“Form itself, even if completely abstract,” Wassily Kandinsky once said, “has its own inner sound.” By that measure, the new exhibition at the H’ART Museum must be a symphony. At “Kandinsky,” the Amsterdam institution, in partnership with the Centre Pompidou in Paris, has brought together 60 of the painter’s works to trace his creative journey from evocative figuration to thrilling abstraction. 

Kandinsky's "Mit dem schwarzen Bogen" features abstract shapes and vibrant colors in a dynamic, geometric composition

Wassily Kandinsky, Mit dem schwarzen Bogen (Avec l’arc noir) (1912). Photo: Centre Pompidou, MNAM-CCI/Hélène Mauri/Dist. RMN-GP.

Among the show’s highlights is Mit dem Schwarzen Bogen, the artist’s 1912 composition that epitomizes his reach for autonomous figuration over naturalistic representation. The painting is constructed with thick black lines, conjoined by organic shapes and a dance of colors. Its movement and dissonance were purposeful and inspired by the musical work of Kandinsky’s friend Arnold Schönberg.  

“‘Today’s’ pictorial and musical dissonance,” he wrote to the composer in 1911, “is nothing more than ‘tomorrow’s’ consonance.” 

Two people standing in a gallery looking at Kandinsky paintings

Installation view of “Kandinsky” at H’ART Museum. Photo courtesy of H’ART Museum.

It was decades before Kandinsky arrived at his pioneering understanding of abstraction. Born in Moscow in 1866, he later landed in Munich, Germany, where, deeply inspired by Monet, he gave up a career in law and economics for art at age 30.  

Where his early landscapes, including The Blue Rider (1903), presented a post-Impressionist bent, he began embracing an expressive figuration after spending his first summer in Murnau. There, the town’s colors, light, and local folk art also prompted Kandinsky to develop his artistic theories, contained in 1911’s Concerning the Spiritual in Art.  

Improvisation 3 by Wassily Kandinsky, a Impressionistic canvas showing a person riding on a horse into a brightly colored town

Wassily Kandinsky, Improvisation 3 (1909). Photo: Centre Pompidou, MNAM-CCI/Adam Rzepka/Dist. RMN-GP.

This turning point for Kandinsky is highlighted in the H’ART Museum exhibition with paintings such as Improvisation 3 (1909) and Impression V (Parc) (1911), that bear out his experiments in hybrid forms. The period culminates with Bild mit rotem Fleck (1914), a striking work in which the painter’s dissonance achieves dynamism.

Also central to the show is Kandinsky’s association with the Bauhaus from 1922. While teaching at the school in Weimar, he developed his study on points and lines, writing Point and Line to Plane (1926), a book that would come to be highly influential in 20th-century art. It’s during this time that Kandinsky’s art leaned into geometry with a no less cosmic weightlessness, as seen in 1923’s On White II.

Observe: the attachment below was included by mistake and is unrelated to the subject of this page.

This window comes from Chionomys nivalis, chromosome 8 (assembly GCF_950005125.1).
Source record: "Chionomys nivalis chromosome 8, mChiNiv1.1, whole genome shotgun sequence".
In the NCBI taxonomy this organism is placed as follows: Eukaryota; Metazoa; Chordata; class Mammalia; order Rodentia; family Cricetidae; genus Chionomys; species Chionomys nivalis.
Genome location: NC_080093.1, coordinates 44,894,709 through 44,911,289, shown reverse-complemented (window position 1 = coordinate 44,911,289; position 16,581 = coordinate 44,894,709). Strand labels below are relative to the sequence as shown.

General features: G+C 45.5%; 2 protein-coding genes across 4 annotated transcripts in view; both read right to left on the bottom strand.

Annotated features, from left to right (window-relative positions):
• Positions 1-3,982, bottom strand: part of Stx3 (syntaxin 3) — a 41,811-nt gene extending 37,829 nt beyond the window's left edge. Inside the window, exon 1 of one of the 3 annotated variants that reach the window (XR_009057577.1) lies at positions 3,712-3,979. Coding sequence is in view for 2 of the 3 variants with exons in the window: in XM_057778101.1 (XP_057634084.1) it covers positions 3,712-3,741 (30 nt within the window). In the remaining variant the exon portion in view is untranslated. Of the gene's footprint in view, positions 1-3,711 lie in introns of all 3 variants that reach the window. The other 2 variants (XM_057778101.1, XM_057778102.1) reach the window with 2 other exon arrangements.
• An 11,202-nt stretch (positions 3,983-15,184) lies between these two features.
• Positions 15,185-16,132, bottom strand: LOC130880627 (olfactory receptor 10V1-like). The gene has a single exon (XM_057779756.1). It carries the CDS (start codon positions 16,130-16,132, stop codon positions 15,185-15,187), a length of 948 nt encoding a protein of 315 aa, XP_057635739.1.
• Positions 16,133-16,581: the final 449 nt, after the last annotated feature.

Two people looking at In Grey (1919) by Wassily Kandinsky.

Installation view of “Kandinsky” at H’ART Museum. Photo courtesy of H’ART Museum.

From this phase, too, “Kandinsky” will also feature the murals that the artist painted with his students for the 1922 Juryfreie Kunstschau (Jury-Free Art Show). While the original panels have been lost, this reconstruction, featuring the same colors, forms, and dimensions, was faithfully made under the guidance of Nina Kandinsky for the opening of the Centre Pompidou in Paris in 1977. 

A gallery surrounded by murals featuring recreation of Wassily Kandinsky's geometric forms

Installation view of “Kandinsky” at H’ART Museum. Photo courtesy of H’ART Museum.

The couple relocated to Paris in Kandinsky’s later years, where he painted such vital works as Entassement réglé (1938) before he died in 1944. Nina would ensure his legacy, gifting a large trove of his artworks and the contents of his studio (including drawings, watercolors, and graphic works) to the Pompidou. In 1979, she established the Kandinsky Society, headquartered at the museum, which oversaw the publication of his catalogue raisonné. The organization folded in 2015. 

Entassement Regle by Wassily Kandinsky, featuring a green blob holding various brightly colored shapes

Wassily Kandinsky, Entassement réglé (1938). Photo: Centre Pompidou, MNAM-CCI/Bertrand Prévost/Dist. RMN-GP.

“Kandinsky” marks the first exhibition at the H’ART Museum, after it severed ties with its parent institution, the Hermitage Museum in St. Petersburg. The show was first presented at the Centre Pompidou in 2009. 

“Kandinsky” is on view at the H’ART Museum, Amstel 51, Amsterdam, the Netherlands, through November 10. 

Follow Artnet News on Facebook:

Want to stay ahead of the art world? Subscribe to our newsletter to get the breaking news, eye-opening interviews, and incisive critical takes that drive the conversation forward.